Bullshit! Haha! Yeah exactly.

You know that's the other thing is there's all this happy Punk stuff going on, and why do people listen to this? I don't understand.

 

So that's one thing you mentioned, you want to reawaken people to the traditional Metal, and that's one thing that I kind of got out of the band, when I first heard your your first album I was kind of like "Yeah, this is a Power Metal band", but after listening to "Reawaken" few times I don't think Power Metal, I'm thinking "this is Heavy Metal".

Yeah it's just Metal. Just spikes, and black, and Heavy Metal. I mean we're a relatively young band, and I think we're probably the youngest band in the US who have decided "we're going to go totally against the grain". There's a dress code. Everybody's got to have the hair, we got to have the the spikes, the whole thing, and just you know, the way that Judas Priest and Iron Maiden did it. You know, it's such a valid form of music itself and nobody's really carried on just a pure strain of Metal. Most of the Metal has influence of all kinds of things, and we're just like "We love Wasp and Accept and Dokken and Loudness and we want to pay tribute to that".

 

Do you think there's any other bands in the States right now, newer types of bands that are kind of in line of what you're doing, who are actually playing Heavy Metal?

There's a lot of good bands who are doing Metal, but nobody is doing it as traditional as we are, I don't think. Some bands will fall in line with what we're doing but maybe they'll be a bit more progressive. Or maybe they'll be total, I don't know, either more progressive or tuning their instruments down. I don't know, I think we're the only ones but I could be wrong.

 

There's always some band somewhere in someone's garage. You never know, right?

Yeah, there's got to be. There's got to be.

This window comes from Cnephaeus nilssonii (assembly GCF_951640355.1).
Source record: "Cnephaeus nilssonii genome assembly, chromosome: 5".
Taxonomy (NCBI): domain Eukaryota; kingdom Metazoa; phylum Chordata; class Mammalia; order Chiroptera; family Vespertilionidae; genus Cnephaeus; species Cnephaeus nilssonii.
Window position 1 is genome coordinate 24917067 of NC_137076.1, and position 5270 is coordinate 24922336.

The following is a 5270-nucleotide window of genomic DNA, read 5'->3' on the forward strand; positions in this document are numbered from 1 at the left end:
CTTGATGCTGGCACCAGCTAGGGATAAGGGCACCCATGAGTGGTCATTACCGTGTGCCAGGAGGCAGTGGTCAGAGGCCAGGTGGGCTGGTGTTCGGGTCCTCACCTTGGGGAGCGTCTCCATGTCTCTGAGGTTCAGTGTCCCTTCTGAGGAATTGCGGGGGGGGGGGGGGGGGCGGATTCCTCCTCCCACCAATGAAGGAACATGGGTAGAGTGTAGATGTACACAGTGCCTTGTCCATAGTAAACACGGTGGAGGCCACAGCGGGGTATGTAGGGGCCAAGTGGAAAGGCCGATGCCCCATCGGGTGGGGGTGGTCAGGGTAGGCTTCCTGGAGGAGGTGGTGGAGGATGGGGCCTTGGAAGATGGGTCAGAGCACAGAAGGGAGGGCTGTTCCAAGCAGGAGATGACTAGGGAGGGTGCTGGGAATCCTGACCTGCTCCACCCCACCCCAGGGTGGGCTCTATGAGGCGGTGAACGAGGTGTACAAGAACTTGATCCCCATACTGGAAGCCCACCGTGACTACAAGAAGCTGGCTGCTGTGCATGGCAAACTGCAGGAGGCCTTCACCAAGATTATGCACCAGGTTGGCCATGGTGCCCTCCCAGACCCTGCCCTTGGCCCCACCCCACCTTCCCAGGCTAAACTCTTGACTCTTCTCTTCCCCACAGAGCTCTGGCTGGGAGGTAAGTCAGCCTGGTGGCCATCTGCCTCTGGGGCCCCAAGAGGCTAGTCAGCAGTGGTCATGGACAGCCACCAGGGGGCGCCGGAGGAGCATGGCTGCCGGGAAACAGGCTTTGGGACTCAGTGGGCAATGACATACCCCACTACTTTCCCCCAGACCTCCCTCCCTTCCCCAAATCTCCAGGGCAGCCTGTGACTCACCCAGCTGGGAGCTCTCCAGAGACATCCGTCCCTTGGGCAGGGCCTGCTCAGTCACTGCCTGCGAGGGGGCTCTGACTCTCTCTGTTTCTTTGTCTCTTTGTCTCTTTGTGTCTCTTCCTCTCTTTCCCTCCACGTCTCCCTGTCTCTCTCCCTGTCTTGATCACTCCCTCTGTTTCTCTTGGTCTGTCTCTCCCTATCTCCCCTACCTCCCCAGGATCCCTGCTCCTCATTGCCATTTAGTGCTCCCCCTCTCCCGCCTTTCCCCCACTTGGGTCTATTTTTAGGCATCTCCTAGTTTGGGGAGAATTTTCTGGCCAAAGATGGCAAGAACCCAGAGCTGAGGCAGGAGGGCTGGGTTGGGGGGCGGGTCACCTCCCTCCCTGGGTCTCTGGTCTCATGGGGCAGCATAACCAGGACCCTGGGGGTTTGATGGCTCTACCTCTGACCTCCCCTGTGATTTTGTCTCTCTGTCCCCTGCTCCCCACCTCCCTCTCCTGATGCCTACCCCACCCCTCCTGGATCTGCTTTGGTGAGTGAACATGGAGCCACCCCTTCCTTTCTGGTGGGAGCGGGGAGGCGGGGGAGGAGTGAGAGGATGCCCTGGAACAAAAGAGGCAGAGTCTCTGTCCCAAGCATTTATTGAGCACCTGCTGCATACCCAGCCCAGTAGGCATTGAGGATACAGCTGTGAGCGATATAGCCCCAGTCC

So about the recording of the new album, you said you wrote it fairly quickly. How long did it actually take to record?

Well, I think in a week and a half we got it all down. The drums were recorded in one day. The guitars probably four or five days at the most, and Michael only had three or four days to get his vocals down, so it was real rushed. The actual recording process was fast and furious. But, the mixing process and the mastering and all that, is what we spent more time on, trying to get it to sound really good. More was focused on the recording quality aspect of it so people would enjoy hearing it.

 

When you record your leads, do you ever consciously sit down and tab everything out, or is it a kind of "go for it" feel?

It's half and half. Usually when we're preparing for a record I'll sit down with my four track and play along with the chord progressions and try to come up with a preconceived solo. And whenever I can do that, I try to do it, if I like it. It saves time in the studio as well. But there's always a couple songs where I just can't come up with anything so I have to "wing it" in the studio, and luckily that works out. Actually I think the two best solos on the record were things that were just first take, just winging through it. Like "In Due Time", I had no idea what the Hell to play over that, and I just spit something out and it sounded alright. And then with "Who Saw the Last Star Fall", the solos in there were not worked out, but they sound like they're worked out, hopefully.